Wednesday, 22 June 2011

Controlling Negative Thoughts

Can we ever experience only positive thoughts? Maybe. Better ask the Dalai Lama.

You may already know that recurring negative thought patterns [e.g. 'I am so unlucky to have this illness / I am fat / I am hopeless at presentations / I am not good enough...'] cause anxiety because the mind does not distinguish between what we think and what is real.

This generated anxiety causes us to lose intellectual control [your adult age basically] and the uncounscious / sub-conscious / emotional mind takes over.

According to experts this emotional mind has the intellectual age of a 7 year old. Recognise this at all?

Primative Responses

The emotional mind always responds with 3 primitive response patterns that we have inherited from our ancestors - anxiety, anger or depression.

The symptoms can be anything and are unwanted such as not sleeping properly, being stressed and not wanting to go out of the house.

Often symtoms involve us self-medicating and putting something in our mouths such as too much food, drink or cigarettes. Negative thinking is therefore dangerous.

The key then seems to be to think positive thoughts.

Whilst running an executive coaching session today, a client asked what it is like to only experience positive thoughts.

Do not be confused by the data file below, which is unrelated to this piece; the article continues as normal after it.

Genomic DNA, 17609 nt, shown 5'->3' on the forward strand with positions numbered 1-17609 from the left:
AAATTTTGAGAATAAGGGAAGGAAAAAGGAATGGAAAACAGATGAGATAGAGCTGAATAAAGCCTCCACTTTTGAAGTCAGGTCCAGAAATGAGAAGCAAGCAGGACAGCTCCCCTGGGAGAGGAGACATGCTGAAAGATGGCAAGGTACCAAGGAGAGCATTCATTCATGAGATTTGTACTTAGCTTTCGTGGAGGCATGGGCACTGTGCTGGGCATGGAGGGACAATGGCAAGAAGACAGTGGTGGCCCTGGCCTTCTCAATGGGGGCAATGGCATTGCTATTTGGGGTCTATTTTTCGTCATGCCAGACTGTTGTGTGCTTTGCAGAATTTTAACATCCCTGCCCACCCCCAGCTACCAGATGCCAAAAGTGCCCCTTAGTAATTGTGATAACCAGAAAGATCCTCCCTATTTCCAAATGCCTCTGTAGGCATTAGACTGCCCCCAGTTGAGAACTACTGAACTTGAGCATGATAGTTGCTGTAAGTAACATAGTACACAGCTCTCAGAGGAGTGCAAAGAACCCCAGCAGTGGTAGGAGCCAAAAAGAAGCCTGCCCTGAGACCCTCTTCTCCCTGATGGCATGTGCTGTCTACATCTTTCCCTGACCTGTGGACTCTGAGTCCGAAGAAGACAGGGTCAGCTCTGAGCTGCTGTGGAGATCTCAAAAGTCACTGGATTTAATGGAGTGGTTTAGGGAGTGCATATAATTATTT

My reply was 'I don't know' because I do experience negative thoughts.

Catch, Challenge, Change

The difference is that I get less because my sub-conscious 'child' knows that the route for negative thoughts is 'catch, challenge, change'.

I explained to the client that this simple technique would help her to experience less negative and more positive thoughts.

The client asked for the fomula which I explained as follows:
  1. Catch the negative thought e.g. 'I am going to do a bad job of presenting on Friday'.
  2. Challenge the negative thought by asking 'Is this helpful?' - The answer is always 'No'.
  3. Change the thought to something  more postive e.g. 'I will prepare well on Thursday afternoon and do a dummy run with a friendly colleague. On Friday I will take some deep breaths and focus on my audience.'

This process helps us to get back into intellectual conscious control. It calms us and stops us from becoming too emotional and losing control.

Over time the unconscious emotional childish mind gradually reduces the amount of 'tantrums' it has and we feel more positive and more in control.

Please let feel free to pass on your comments on this blog? Has it inspired you at all?

Alternatively, please take the opportunity to visit my website West of England Coaching and Counselling as I am passionate about improving lives using our mind and would love to hear from you.

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